Triffid doesn’t seem to answer. The voice continued, “And today we be going to plant the mosses, and weed ‘em out as well…and Mumps gives us some seeds to plant as wells. We do that today, okays, Triffid?”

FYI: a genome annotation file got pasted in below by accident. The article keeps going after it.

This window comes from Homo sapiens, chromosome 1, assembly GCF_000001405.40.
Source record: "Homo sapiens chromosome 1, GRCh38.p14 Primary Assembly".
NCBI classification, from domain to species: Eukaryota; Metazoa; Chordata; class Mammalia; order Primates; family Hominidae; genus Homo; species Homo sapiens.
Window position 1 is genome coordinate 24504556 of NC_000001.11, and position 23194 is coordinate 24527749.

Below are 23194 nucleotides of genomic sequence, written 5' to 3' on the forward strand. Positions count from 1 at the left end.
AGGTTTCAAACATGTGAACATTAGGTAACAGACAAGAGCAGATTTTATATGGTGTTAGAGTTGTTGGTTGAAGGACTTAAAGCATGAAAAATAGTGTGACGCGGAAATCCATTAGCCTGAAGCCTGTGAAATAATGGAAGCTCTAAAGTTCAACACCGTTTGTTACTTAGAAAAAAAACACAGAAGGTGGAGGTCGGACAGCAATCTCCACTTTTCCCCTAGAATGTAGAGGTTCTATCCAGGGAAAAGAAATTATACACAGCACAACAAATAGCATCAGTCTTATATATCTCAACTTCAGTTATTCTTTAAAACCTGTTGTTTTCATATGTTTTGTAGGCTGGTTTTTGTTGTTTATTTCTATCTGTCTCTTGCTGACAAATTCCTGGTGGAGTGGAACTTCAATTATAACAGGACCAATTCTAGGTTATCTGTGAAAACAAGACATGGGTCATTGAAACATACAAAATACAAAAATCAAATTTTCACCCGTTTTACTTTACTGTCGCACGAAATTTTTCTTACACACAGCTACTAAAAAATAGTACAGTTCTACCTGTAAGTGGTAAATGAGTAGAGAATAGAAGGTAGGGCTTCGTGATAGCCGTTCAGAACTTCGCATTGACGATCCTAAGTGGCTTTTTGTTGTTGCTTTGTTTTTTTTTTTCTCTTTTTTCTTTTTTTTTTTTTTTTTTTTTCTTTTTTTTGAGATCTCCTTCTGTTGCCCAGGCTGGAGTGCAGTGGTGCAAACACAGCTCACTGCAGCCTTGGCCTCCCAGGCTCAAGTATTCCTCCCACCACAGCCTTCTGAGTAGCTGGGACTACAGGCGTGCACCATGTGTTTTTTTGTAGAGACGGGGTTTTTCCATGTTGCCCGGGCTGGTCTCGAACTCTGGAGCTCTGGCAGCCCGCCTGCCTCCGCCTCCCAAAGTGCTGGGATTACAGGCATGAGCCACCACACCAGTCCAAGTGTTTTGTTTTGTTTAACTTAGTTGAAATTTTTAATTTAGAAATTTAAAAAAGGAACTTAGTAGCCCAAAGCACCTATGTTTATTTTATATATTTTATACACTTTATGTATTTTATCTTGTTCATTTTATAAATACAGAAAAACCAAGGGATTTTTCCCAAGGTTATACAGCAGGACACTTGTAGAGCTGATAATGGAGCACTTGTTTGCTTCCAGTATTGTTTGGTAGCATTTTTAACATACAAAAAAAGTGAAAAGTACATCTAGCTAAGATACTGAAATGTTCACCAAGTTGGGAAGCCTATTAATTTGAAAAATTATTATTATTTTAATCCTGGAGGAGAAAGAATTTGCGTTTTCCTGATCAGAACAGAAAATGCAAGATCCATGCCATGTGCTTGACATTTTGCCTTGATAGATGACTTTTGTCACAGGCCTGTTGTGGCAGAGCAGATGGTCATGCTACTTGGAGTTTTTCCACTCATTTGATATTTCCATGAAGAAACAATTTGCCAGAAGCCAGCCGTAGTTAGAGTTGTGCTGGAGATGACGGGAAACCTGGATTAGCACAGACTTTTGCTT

The voice came round the corner, appearing from behind a willowy tree. A small, squat figure, covered with a rather tattered square of material tied with a twisted, gnarled root that traps the fabric very effectively. It carries a small grubby pack on its back, and is followed by something that looks like a large, hairy woodlouse – either that or a spiky pillow on legs. Wandering over to the huge, gnarled specimen that stood to the side of a small clearing, the singer rummaged in the depths beneath the tatty cloak and produced something. Carefully inserting it into a crack in the trunk, the little singing figure turned it and slipped through the crack that appeared, followed by the woodlouse. The trunk snapped shut again and the woodland becomes silent.